Over the years, the advice on whether or not meta descriptions of elements on a website are important for SEO. Google has gone back and forth on the issue, even while still using the information in their results. They just say it doesn’t help the actual rankings. That said, alternate text for images, or alt text, is a bit of meta information that absolutely helps SEO and can help increase your place in search rankings.
What is Alt Text?
First off, we should discuss specifically what alt text is. Alt text is just a description of an image, written out. If you have a photograph of people running and have colored it in wacky ways, you might use the alt text “people running color adjusted green and purple.”
In WordPress and most other CMS platforms, you can enter the alt text for an image using the same tool you used for uploading it. If you haven’t been taking the few seconds to write a quick snippet to describe your uploads, it’s definitely worth it.
How Does Alt Text Help SEO?
First of all, alt text is another place for you to have keywords on your site. Now, as we said above, it’s not something Google typically takes into consideration for search rankings. But (there’s always a but) what it does help with is semantic SEO in that alt text is primarily used for screen readers and accessibility, as well as image search rankings. Let’s break that down a little further.
Screen readers are tools that help visually impaired people interact with websites. If someone can’t see the image for one reason or another, then alt text is a way for their screen reader to speak what the image depicts out loud. This is exceptionally important if the image is imperative to understand the context of the content around it. Screen readers and other accessibility software cannot distinguish what is in the image itself. So if there is no alt text, it can’t tell the person what’s there.
Good vs Bad Alt Text
This brings us to why writing good alt text is important. It’s easy to write “runners” in the field and leave it at that. And while the screen readers would definitely let them know what was there, it doesn’t really describe the image. It only does in the most rudimentary way possible. So that’s definitely bad alt text.
In fact, “people running color adjusted green and purple”em> is not ideal alt text, either. Good alt text for a photo like this depends on the context of the website. Good alt text for a design website might be “A photo of a runners’ legs that thas been color adjusted to green and purple duotone using Canva.” That’s literally what the image depicts.
However, if the image is on a marathon training website, the context of being duotone and done in Canva doesn’t matter. You might use “A colorful photograph of runners’ legs and shoes while running a race.” Which again, is what they are looking at and makes sense in the context of the page.
These are examples of good alt text. But why? Sure, they have places for extra keywords, but if Google doesn’t take those into account for rankings, why does it matter?
Semantic Alt Text, Accessibility, and UX
Basically, by using complete sentences and phrases to completely describe the image, you are making the site fully accessible to those using devices like screen readers. The flow of the content isn’t broken by a lack of description, incomprehensible keyword stuffing, and the image is entirely relatable to the content itself without the need to be seen. Both of which contribute to a much better user experience (UX) than would have been possible otherwise.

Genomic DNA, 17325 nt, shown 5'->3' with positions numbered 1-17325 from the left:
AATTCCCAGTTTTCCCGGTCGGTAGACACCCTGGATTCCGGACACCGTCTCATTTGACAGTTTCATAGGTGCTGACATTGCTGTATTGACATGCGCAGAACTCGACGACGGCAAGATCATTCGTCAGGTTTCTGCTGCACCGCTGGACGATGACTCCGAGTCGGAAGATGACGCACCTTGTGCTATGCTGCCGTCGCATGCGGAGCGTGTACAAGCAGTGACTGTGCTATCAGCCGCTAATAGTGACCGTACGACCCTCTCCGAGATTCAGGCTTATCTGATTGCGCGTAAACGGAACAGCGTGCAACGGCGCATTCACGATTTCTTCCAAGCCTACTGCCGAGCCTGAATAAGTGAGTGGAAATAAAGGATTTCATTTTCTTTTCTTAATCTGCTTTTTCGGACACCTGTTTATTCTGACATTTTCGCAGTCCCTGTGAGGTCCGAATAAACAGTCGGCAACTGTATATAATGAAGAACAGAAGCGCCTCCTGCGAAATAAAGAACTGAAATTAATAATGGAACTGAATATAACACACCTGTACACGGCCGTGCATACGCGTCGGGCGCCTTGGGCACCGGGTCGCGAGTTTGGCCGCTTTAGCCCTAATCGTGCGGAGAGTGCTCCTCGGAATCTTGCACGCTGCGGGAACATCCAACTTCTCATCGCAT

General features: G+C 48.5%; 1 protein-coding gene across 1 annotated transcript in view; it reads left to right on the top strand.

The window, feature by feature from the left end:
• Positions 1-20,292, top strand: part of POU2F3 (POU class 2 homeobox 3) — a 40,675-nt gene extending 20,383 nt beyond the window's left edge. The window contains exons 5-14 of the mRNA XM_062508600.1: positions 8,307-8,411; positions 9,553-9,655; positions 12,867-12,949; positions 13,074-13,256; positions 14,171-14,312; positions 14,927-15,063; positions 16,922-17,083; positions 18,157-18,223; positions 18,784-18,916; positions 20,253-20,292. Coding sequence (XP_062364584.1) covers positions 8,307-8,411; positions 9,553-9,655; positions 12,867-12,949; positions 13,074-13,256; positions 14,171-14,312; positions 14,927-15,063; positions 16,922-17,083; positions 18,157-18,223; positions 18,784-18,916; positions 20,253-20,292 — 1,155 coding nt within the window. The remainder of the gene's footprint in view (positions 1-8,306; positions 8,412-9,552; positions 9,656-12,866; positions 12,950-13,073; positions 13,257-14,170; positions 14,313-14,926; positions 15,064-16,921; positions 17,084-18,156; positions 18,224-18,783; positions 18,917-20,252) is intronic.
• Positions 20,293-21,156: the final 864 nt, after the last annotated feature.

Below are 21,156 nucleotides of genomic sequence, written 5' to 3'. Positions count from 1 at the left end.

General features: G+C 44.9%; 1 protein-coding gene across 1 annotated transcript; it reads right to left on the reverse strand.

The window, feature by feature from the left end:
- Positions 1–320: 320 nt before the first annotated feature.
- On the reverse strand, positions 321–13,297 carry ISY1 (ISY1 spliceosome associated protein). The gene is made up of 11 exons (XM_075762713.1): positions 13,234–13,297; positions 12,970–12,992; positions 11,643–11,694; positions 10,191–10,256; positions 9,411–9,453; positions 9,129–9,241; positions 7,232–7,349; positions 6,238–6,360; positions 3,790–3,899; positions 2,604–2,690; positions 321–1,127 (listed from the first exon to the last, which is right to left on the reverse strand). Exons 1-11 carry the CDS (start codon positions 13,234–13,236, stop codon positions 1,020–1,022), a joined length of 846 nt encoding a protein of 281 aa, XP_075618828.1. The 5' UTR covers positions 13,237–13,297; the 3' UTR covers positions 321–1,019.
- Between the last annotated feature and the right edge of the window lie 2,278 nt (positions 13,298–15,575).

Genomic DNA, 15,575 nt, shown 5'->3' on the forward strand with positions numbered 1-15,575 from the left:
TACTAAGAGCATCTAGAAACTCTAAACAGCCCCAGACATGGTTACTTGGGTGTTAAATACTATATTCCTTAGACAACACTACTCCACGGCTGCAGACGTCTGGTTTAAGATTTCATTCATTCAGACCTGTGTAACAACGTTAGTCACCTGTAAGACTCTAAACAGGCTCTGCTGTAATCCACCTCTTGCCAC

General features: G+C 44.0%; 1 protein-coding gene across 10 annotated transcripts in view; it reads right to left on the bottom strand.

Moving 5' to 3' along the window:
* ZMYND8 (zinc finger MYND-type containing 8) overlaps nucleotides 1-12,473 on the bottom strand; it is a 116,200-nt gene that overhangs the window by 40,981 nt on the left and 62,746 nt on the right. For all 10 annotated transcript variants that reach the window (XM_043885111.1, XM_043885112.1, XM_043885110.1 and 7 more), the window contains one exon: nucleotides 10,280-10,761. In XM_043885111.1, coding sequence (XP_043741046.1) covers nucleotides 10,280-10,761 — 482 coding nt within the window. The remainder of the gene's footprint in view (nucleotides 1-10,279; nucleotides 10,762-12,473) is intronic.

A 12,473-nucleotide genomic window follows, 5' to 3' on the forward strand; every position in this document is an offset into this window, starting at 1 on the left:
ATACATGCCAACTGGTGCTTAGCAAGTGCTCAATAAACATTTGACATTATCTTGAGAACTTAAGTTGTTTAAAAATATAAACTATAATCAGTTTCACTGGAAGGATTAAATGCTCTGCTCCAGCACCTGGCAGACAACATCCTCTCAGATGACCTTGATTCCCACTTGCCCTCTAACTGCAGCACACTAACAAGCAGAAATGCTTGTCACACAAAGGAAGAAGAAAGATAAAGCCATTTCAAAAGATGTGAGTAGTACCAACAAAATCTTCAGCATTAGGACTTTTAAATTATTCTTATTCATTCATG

And Google does take UX and accessibility into consideration when ranking sites, if not the text itself. If two roughly equal sites are vying for a spot in SERPs, the one with better accessibility and UX is going to edge the other out. So yes, in that way, alt text absolutely does impact SEO. And because you are using semantic, specific, and contextual language, Google can better identify the audience you target, and then apply that to fulfill users’ search intent.
And finally, having good alt text helps SEO by telling Google and the other search engines specifically what the image is of. Which the algorithms then use as a part of their dataset that determines results in image searches. Search engines can more accurately categorize and index “runners’ legs and shoes while running a race” than “runners” or “shoes.”
Because of your use of the same SEO keyword strategy for image alt text as the rest of the text on your site, you move up in the rankings and can pull in more traffic (and thus more conversions from visitor to customer). You might not be in the top search results in the general Google search, but you could definitely be above the fold when somebody clicks that Images tab.
It’s easy to understand why there’s so much confusion about whether alt text is useful for SEO. Because it is kind of a Schrödinger’s SEO in some ways. The text itself doesn’t directly relate to your SERPs from Google. But having well-written image descriptions does help your site become much more accessible and contextual. That, in turn raises the UX, and thus your site rises in search rankings itself.
It’s also a good reminder that SEO is a lot more today than having the most optimized keywords. While that is definitely still important, providing use, utility, and a good experience for your visitors (all of your visitors, including those needing accessibility options) is just as important. If not more so.
What is your SEO strategy for alt text? Let us know in the comments!
Article featured image by Sammby / shutterstock.com